2. Tactics of Israeli Psy-Group, Black Cube Revealed in Canadian Court Battle
One of the major themes in our reporting this year, Israeli intelligence and surveillance companies came under increased global scrutiny in 2018. This rabbit-hole of a story, as described in one reader’s comment, features two Israel-based intelligence companies that have made their way into the headlines repeatedly throughout the year: Psy-Group and Black Cube. It also features a court battle between two Toronto-based hedge funds, an alleged sting operation targeting a former judge, and a cameo appearance by a Black Cube operative who reportedly attempted to trick women allegedly harassed by Holywood producer Harvey Weinstein. An earlier top performing CTech story connected Psy-Group, whose employees were investigated by Special Counsel Robert Mueller’s team, with now-defunct Israeli-registered firm Invop. The Special Counsel investigation was also featured in a recent story about the downfall of Israeli predictive analytics company Fifth Dimension, a past acquisition target for Israeli spyware firm NSO Group. The latter is now being sued for allegedly supplying Saudi with mobile hacking tools that facilitated the murder of journalist Jamal Khashoggi. Black Cube made another appearance in a CTech March report describing the privatization of Israeli national cyber operations, albeit in a somewhat reducted fashion.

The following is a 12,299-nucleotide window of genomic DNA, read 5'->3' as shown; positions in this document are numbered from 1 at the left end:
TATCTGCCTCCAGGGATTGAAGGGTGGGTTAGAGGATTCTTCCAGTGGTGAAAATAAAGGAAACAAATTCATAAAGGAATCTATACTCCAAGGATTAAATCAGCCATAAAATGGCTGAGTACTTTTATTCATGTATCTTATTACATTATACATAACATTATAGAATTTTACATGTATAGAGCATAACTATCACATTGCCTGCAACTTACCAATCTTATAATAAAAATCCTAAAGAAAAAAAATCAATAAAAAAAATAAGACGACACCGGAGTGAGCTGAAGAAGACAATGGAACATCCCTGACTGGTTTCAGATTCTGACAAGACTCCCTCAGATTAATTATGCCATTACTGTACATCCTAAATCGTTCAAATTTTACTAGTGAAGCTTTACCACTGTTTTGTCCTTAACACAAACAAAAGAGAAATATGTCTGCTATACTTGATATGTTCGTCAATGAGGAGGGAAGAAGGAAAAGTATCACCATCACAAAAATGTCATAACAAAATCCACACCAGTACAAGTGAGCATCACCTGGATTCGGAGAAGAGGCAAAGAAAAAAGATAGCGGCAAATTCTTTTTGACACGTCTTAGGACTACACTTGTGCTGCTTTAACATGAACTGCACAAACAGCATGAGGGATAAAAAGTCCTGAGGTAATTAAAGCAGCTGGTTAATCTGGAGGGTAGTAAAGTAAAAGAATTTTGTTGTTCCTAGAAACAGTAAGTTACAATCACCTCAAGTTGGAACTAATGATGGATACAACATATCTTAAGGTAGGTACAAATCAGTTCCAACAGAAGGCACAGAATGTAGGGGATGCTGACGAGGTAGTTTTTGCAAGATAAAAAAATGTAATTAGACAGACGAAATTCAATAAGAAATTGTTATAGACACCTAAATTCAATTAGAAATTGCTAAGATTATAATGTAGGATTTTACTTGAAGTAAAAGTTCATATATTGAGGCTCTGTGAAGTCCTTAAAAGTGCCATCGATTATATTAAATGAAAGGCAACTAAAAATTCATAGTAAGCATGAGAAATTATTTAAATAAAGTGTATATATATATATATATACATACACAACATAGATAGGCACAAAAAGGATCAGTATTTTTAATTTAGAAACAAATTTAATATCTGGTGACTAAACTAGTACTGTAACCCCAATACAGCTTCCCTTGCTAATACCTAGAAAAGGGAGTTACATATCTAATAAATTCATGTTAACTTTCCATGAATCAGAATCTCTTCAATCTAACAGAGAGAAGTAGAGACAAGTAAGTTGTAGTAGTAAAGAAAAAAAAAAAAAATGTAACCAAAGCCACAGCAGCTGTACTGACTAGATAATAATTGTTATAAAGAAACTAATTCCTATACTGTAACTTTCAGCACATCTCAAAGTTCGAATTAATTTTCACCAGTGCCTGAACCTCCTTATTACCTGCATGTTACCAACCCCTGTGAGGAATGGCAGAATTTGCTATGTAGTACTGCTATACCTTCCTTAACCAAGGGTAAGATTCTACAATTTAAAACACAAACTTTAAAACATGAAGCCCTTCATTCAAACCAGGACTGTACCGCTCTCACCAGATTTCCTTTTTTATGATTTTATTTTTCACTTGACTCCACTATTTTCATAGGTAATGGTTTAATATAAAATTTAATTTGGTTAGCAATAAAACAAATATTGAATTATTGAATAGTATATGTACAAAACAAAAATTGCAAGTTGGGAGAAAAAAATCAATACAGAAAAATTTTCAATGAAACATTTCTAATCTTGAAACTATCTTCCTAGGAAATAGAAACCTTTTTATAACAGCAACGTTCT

1. Calcalist’s 2018 List of 50 Most Promising Israeli Startups
With nearly three times more visits than the runnerup, Calcalist’s annual list of most promising Israeli startups was our best-read story this year.
Here’s what happened to some of the companies featured on the list since it was published in April.
In October, CTERA Networks (50) announced a $30 million Series D funding round.
Web personalization company Dynamic Yield (49) announced it had raised $32 million in a Series D funding round in August.
In December, conversation analytics startup Gong.io (47) won Calcalist’s and Microsoft’s second annual artificial intelligence and big data startup competition.
Quick-charging battery startup StoreDot (44) announced a $20 million investment by oil and gas company BP in May, and a manufacturing partnership with Shenzhen-listed lithium batteries manufacturer EVE Energy in November.
Payment and credit solutions startup Fundbox (43) announced it appointed former Uber finance executive Rose Zhong as vice president of finance in November.
In October, Walmart announced the launch of a joint video venture with interactive multimedia video creation and distribution company Eko (42).
Flash storage company Kaminario (40) announced a $25 million funding round led by Western Digital Capital in October.
The same month, Visa announced an investment and partnership with alternative financing startup Behalf (38).
Automotive chip company Valens Semiconductor (35) announced it had raised a $63 million funding round in November.